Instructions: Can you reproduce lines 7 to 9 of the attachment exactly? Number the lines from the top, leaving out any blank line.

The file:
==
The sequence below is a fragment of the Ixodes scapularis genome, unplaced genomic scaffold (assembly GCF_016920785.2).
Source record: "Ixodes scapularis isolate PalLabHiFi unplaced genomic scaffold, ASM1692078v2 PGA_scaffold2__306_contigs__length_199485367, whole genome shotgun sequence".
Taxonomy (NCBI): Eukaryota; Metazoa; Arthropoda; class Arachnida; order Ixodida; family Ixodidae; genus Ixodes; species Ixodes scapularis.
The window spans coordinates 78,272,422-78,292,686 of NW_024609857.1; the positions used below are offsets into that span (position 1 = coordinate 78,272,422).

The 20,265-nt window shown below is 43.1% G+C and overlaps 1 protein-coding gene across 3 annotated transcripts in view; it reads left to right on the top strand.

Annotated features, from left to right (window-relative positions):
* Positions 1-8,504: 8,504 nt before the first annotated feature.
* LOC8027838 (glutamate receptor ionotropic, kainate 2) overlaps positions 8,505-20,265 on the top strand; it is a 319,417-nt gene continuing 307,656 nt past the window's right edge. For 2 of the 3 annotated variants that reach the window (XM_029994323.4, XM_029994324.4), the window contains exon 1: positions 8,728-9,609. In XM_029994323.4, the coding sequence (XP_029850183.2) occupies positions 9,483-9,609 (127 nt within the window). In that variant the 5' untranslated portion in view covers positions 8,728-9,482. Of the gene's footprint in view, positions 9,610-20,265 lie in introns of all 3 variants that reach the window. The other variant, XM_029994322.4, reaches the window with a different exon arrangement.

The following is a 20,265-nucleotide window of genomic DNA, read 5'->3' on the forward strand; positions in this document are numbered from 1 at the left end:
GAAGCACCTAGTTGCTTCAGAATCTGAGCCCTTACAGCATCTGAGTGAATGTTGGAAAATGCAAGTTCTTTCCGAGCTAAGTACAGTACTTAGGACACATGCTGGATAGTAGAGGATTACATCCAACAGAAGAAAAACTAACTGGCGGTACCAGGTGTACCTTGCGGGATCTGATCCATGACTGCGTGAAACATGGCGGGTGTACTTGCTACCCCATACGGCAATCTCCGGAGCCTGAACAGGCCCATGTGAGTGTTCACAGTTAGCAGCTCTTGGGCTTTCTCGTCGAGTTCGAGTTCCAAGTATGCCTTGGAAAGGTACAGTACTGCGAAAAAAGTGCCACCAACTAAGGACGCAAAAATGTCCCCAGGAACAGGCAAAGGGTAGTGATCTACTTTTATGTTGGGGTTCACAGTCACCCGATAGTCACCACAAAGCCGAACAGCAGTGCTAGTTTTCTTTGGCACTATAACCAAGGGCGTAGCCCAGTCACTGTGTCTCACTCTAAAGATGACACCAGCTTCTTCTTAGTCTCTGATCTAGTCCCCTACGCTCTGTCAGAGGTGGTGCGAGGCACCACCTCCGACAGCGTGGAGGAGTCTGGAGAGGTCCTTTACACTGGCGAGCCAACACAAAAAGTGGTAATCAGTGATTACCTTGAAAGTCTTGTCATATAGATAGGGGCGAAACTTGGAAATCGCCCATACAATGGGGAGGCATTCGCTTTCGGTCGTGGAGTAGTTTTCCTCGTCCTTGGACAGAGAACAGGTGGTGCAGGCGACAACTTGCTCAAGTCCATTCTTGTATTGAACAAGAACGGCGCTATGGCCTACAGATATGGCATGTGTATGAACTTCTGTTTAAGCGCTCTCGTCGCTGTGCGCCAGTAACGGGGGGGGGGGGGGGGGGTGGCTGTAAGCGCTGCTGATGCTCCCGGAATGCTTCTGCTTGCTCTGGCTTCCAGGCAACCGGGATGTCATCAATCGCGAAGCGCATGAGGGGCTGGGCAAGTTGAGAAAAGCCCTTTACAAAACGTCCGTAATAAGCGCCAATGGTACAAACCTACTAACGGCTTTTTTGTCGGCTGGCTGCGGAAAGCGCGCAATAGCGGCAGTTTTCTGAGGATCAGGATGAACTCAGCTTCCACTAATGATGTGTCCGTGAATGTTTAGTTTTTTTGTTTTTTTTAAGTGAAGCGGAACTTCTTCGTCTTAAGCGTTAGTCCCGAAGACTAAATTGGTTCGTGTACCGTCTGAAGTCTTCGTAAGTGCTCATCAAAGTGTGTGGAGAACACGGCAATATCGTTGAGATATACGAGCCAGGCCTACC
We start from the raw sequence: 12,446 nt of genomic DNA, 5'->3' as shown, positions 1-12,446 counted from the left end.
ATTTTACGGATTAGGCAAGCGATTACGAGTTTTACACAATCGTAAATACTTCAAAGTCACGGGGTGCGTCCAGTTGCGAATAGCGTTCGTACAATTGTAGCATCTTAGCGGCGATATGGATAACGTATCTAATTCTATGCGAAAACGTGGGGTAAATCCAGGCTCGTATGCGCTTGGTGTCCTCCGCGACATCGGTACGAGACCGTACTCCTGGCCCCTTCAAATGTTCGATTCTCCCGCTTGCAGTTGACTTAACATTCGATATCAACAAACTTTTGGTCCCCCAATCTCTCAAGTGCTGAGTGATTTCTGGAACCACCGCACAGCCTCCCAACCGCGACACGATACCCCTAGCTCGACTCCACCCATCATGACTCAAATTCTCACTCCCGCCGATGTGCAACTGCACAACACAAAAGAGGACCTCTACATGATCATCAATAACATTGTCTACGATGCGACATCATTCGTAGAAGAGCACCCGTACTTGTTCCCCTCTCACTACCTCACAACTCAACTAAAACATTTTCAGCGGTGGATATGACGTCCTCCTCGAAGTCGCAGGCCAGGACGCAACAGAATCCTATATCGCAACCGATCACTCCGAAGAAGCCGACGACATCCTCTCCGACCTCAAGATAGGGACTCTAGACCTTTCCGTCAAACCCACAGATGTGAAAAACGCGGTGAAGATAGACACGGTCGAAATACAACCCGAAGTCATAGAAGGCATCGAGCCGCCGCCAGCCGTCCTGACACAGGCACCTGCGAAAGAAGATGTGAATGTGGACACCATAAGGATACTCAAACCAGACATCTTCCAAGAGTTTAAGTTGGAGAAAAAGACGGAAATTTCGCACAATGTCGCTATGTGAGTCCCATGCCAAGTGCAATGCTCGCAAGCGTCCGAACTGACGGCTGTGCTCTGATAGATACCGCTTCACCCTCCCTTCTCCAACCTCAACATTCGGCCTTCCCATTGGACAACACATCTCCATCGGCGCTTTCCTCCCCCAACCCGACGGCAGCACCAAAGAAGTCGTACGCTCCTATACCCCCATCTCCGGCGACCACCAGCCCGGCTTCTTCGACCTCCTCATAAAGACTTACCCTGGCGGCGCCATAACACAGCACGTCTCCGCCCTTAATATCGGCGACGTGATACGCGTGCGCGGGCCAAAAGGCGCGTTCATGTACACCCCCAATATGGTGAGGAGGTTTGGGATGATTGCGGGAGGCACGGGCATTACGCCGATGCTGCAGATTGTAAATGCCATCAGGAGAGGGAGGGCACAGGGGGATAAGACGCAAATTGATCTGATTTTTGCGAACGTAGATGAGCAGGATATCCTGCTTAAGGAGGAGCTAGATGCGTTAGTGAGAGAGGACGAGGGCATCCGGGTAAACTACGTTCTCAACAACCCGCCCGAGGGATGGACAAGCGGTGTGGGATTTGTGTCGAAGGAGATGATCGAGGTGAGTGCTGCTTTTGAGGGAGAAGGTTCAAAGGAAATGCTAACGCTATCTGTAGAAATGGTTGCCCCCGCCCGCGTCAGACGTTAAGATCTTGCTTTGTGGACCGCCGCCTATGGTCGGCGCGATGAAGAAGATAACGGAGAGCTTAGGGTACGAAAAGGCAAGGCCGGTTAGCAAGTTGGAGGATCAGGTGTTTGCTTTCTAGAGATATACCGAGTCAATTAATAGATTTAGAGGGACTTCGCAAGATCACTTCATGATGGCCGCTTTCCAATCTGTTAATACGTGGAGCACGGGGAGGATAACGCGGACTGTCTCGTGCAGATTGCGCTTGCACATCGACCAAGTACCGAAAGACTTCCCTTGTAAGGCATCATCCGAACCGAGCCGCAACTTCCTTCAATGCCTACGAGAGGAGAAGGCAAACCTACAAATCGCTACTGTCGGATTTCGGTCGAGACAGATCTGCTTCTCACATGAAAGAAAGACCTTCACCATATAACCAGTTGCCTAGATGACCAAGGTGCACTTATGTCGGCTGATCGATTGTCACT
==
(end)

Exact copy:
* Positions 1-8,504: 8,504 nt before the first annotated feature.
* LOC8027838 (glutamate receptor ionotropic, kainate 2) overlaps positions 8,505-20,265 on the top strand; it is a 319,417-nt gene continuing 307,656 nt past the window's right edge. For 2 of the 3 annotated variants that reach the window (XM_029994323.4, XM_029994324.4), the window contains exon 1: positions 8,728-9,609. In XM_029994323.4, the coding sequence (XP_029850183.2) occupies positions 9,483-9,609 (127 nt within the window). In that variant the 5' untranslated portion in view covers positions 8,728-9,482. Of the gene's footprint in view, positions 9,610-20,265 lie in introns of all 3 variants that reach the window. The other variant, XM_029994322.4, reaches the window with a different exon arrangement.

The following is a 20,265-nucleotide window of genomic DNA, read 5'->3' on the forward strand; positions in this document are numbered from 1 at the left end: